Working Assets

The relative amount and kind of the free "working," or "liquid" assets, i.e., cash or cash equivalents, of any organization, requires in many cases closer observation and analysis than the property accounts, or fixed assets. It is with the current assets that an enterprise meets its current needs, paying its current expenses and obligations. If the working assets do not suffice for this purpose the company must be able to borrow additional funds to avoid financial embarrassment. A receivership might result, therefore, even when the value of the fixed assets is in excess of that of the actual liabilities, or when the net earnings are sufficient to cover interest on funded obligations.

Liquid assets are thus a part of the necessary working machinery of any business organization. When the amount on hand is depleted, it must be replenished by borrowing or by reduction of wages or costs of upkeep and other necessary expenses and charges. Wage-cutting, however, may lead to costly labor difficulties, and reduction of necessary expenses may impair the company's credit, rendering impossible the securing of new capital required for improvements and extensions. Need for working capital arises mainly from the expenditures for materials and supplies, wages, taxes, and the like, and also from expenditures for upkeep, improvements, and extensions caused by business expansion.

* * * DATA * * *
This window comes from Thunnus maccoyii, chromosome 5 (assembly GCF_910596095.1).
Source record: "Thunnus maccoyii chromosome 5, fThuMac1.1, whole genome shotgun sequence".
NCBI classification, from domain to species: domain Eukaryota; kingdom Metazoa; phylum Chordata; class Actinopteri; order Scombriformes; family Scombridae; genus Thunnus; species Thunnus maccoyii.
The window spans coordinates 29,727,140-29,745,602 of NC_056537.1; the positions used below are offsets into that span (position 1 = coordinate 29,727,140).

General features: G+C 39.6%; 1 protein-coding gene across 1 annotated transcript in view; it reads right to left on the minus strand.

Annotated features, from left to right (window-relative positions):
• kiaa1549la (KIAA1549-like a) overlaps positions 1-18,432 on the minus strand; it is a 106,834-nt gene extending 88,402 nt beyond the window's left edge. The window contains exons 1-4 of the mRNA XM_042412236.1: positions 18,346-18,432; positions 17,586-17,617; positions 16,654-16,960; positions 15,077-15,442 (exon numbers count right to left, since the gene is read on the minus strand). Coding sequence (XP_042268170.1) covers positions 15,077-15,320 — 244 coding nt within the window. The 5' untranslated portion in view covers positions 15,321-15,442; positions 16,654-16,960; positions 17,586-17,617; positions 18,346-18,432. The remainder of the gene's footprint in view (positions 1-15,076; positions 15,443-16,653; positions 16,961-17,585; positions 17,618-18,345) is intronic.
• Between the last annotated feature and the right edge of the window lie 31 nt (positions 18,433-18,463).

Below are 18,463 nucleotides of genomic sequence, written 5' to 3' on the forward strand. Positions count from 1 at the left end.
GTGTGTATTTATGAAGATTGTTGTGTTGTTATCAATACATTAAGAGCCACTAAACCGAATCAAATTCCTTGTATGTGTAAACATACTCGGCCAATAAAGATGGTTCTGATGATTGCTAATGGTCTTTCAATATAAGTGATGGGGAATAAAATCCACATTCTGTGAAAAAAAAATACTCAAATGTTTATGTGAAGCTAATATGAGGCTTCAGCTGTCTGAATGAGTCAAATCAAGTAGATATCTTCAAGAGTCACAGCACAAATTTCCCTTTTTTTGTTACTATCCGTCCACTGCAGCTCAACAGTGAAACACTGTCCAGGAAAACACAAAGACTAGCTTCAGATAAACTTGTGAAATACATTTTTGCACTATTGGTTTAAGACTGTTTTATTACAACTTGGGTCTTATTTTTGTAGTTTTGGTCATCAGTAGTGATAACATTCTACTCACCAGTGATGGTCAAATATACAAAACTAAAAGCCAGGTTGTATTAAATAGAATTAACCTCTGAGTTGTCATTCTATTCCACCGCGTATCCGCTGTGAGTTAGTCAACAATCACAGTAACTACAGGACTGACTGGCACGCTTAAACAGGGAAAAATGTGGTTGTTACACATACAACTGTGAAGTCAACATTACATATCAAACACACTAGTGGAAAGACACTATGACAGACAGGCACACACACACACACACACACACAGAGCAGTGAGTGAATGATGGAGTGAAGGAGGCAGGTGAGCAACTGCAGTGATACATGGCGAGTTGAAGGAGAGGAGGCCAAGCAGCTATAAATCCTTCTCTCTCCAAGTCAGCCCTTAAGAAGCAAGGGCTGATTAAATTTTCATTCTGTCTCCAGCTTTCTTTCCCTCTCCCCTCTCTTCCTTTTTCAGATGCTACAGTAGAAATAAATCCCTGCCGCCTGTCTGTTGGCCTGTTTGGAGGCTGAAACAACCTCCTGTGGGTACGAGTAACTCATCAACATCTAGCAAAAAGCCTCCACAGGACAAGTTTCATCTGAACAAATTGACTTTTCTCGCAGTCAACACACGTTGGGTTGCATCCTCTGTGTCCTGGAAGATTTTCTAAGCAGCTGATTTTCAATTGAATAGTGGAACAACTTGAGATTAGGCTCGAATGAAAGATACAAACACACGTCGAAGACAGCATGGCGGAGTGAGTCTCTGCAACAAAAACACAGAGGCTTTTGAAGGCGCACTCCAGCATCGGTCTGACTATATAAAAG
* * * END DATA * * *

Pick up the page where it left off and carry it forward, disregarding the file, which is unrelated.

Among the working assets, in addition to cash and money owing to the business, are included the inventories on the finished goods, materials and supplies, and the readily marketable securities. The items requiring first consideration, however, are cash and accounts receivable. The size of the cash balance together with other items readily convertible into cash, when compared with the current requirements and the amount of construction work on hand, may indicate roughly whether or not additional financing through sale of securities is necessary. The borrowing of additional funds has a direct influence, in some instances favorable and in others unfavorable, on the market value of securities already outstanding. Financiers and investors, therefore, scrutinize closely the cash position of a debtor concern. It is frequently the best available gauge of financial status.